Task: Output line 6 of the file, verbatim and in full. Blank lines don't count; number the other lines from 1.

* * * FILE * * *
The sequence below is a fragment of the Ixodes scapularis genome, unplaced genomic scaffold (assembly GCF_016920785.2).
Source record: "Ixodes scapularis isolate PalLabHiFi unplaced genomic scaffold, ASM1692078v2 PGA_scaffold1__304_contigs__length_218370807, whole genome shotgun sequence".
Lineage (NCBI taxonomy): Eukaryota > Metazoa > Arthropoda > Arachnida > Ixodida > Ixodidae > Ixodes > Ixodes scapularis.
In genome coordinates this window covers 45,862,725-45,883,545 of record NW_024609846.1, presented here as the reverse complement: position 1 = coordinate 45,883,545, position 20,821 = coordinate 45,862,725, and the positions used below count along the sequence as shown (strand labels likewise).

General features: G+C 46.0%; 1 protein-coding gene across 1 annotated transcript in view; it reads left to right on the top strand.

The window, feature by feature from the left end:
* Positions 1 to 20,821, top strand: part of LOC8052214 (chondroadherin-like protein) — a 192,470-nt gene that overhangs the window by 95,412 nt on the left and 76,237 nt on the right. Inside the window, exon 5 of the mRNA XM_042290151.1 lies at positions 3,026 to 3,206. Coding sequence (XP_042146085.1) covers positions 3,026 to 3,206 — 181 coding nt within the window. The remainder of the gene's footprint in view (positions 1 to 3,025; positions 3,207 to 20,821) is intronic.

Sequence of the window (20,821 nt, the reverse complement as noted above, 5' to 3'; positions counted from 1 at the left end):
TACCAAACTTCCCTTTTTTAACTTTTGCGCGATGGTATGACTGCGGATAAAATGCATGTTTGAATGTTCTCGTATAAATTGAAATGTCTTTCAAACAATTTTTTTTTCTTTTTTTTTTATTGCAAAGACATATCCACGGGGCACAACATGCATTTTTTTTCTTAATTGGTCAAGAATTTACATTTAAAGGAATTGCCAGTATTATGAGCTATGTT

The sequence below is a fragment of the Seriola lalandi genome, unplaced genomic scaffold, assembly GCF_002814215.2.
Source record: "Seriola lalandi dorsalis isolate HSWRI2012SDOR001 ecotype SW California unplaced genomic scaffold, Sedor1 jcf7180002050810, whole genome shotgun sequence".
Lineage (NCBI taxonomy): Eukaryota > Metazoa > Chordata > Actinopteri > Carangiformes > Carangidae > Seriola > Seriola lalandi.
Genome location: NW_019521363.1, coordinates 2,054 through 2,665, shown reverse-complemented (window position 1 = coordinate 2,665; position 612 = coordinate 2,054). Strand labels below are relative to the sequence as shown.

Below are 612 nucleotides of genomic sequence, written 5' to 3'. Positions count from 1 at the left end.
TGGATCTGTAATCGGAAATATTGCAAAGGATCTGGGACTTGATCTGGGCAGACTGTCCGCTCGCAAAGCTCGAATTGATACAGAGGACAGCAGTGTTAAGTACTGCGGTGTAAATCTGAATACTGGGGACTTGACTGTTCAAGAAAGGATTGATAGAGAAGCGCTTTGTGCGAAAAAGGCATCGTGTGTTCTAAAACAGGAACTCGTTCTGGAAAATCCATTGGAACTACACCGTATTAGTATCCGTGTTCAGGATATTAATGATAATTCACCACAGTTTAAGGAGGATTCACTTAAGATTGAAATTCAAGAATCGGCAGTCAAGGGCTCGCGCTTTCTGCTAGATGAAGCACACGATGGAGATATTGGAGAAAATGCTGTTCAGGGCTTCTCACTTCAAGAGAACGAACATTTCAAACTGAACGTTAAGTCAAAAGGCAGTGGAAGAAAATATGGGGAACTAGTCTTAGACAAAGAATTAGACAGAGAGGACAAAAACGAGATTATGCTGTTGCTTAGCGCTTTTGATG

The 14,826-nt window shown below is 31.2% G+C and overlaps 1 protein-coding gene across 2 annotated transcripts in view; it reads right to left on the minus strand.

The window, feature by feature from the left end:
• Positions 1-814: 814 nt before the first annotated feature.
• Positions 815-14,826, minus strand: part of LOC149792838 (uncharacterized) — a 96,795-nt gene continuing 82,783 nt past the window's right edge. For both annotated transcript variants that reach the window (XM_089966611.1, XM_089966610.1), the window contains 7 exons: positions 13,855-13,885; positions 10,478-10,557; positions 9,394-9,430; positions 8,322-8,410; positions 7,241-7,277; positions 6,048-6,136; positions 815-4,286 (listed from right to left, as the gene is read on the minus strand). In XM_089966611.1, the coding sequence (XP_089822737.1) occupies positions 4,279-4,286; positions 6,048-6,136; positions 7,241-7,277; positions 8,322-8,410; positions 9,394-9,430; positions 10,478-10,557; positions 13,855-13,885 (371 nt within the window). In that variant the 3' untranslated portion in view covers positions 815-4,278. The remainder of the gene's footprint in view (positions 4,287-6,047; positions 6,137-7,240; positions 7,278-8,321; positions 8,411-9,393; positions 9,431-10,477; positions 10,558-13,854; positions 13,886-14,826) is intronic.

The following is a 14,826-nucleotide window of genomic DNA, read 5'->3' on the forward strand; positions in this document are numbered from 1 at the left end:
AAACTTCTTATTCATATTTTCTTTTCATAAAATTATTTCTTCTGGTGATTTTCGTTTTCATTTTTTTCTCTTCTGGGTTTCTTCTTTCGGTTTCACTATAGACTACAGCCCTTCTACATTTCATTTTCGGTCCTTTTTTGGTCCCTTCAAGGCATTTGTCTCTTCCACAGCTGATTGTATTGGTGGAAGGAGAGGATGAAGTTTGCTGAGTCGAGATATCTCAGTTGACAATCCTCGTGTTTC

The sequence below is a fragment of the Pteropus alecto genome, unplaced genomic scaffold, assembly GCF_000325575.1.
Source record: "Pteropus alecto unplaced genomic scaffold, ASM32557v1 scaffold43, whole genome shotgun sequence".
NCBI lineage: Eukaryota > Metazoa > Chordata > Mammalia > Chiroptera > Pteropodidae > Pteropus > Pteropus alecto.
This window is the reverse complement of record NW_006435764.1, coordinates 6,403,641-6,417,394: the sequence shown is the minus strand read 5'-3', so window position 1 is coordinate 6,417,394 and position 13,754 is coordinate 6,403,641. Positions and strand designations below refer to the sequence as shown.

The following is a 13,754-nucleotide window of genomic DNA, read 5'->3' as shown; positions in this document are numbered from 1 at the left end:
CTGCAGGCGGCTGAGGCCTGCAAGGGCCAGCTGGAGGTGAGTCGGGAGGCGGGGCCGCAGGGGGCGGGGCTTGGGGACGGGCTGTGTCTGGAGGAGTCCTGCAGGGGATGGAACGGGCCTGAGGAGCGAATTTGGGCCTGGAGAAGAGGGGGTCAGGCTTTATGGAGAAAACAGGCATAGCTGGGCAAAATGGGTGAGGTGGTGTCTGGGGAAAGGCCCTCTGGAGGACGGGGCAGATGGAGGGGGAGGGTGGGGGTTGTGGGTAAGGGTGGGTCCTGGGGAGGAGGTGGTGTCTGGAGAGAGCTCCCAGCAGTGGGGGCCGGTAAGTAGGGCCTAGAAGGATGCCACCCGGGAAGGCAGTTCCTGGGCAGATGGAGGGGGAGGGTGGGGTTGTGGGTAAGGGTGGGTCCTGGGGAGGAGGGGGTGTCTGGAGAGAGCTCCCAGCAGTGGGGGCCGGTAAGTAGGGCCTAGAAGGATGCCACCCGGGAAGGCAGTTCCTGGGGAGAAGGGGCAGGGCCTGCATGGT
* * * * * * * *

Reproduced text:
The window, feature by feature from the left end: